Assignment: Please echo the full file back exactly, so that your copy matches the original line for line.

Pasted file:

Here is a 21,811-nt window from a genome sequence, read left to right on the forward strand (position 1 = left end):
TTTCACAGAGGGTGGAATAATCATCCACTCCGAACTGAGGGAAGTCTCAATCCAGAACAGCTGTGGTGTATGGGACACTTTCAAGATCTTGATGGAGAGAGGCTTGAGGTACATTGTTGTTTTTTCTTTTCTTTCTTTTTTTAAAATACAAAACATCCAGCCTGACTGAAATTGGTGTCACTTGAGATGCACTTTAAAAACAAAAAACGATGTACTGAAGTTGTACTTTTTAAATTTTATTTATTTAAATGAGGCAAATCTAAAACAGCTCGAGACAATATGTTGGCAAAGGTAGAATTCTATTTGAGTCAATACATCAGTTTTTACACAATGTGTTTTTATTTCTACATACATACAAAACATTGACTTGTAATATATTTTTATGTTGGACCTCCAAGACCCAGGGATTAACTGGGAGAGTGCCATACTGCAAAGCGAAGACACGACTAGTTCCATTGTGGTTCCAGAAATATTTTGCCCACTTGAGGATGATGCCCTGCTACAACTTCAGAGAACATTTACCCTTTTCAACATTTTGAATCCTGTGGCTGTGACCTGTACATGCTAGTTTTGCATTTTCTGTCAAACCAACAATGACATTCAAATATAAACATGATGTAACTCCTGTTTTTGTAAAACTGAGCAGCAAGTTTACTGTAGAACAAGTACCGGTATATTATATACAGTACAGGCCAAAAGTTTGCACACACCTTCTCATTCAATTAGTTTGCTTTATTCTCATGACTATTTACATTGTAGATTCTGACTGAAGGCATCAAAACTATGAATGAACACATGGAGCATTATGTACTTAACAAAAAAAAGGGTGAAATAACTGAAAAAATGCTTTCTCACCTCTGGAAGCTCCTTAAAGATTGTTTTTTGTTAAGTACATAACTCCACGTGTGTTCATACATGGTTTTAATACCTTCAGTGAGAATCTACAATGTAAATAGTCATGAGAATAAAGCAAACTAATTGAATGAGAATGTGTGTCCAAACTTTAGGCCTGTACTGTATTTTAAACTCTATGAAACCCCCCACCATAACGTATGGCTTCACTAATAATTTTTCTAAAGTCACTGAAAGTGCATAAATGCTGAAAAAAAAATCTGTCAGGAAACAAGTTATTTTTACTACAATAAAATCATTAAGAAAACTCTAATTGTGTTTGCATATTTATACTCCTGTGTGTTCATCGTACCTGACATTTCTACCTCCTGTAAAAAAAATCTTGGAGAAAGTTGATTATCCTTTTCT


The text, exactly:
Here is a 21,811-nt window from a genome sequence, read left to right on the forward strand (position 1 = left end):
TTTCACAGAGGGTGGAATAATCATCCACTCCGAACTGAGGGAAGTCTCAATCCAGAACAGCTGTGGTGTATGGGACACTTTCAAGATCTTGATGGAGAGAGGCTTGAGGTACATTGTTGTTTTTTCTTTTCTTTCTTTTTTTAAAATACAAAACATCCAGCCTGACTGAAATTGGTGTCACTTGAGATGCACTTTAAAAACAAAAAACGATGTACTGAAGTTGTACTTTTTAAATTTTATTTATTTAAATGAGGCAAATCTAAAACAGCTCGAGACAATATGTTGGCAAAGGTAGAATTCTATTTGAGTCAATACATCAGTTTTTACACAATGTGTTTTTATTTCTACATACATACAAAACATTGACTTGTAATATATTTTTATGTTGGACCTCCAAGACCCAGGGATTAACTGGGAGAGTGCCATACTGCAAAGCGAAGACACGACTAGTTCCATTGTGGTTCCAGAAATATTTTGCCCACTTGAGGATGATGCCCTGCTACAACTTCAGAGAACATTTACCCTTTTCAACATTTTGAATCCTGTGGCTGTGACCTGTACATGCTAGTTTTGCATTTTCTGTCAAACCAACAATGACATTCAAATATAAACATGATGTAACTCCTGTTTTTGTAAAACTGAGCAGCAAGTTTACTGTAGAACAAGTACCGGTATATTATATACAGTACAGGCCAAAAGTTTGCACACACCTTCTCATTCAATTAGTTTGCTTTATTCTCATGACTATTTACATTGTAGATTCTGACTGAAGGCATCAAAACTATGAATGAACACATGGAGCATTATGTACTTAACAAAAAAAAGGGTGAAATAACTGAAAAAATGCTTTCTCACCTCTGGAAGCTCCTTAAAGATTGTTTTTTGTTAAGTACATAACTCCACGTGTGTTCATACATGGTTTTAATACCTTCAGTGAGAATCTACAATGTAAATAGTCATGAGAATAAAGCAAACTAATTGAATGAGAATGTGTGTCCAAACTTTAGGCCTGTACTGTATTTTAAACTCTATGAAACCCCCCACCATAACGTATGGCTTCACTAATAATTTTTCTAAAGTCACTGAAAGTGCATAAATGCTGAAAAAAAAATCTGTCAGGAAACAAGTTATTTTTACTACAATAAAATCATTAAGAAAACTCTAATTGTGTTTGCATATTTATACTCCTGTGTGTTCATCGTACCTGACATTTCTACCTCCTGTAAAAAAAATCTTGGAGAAAGTTGATTATCCTTTTCT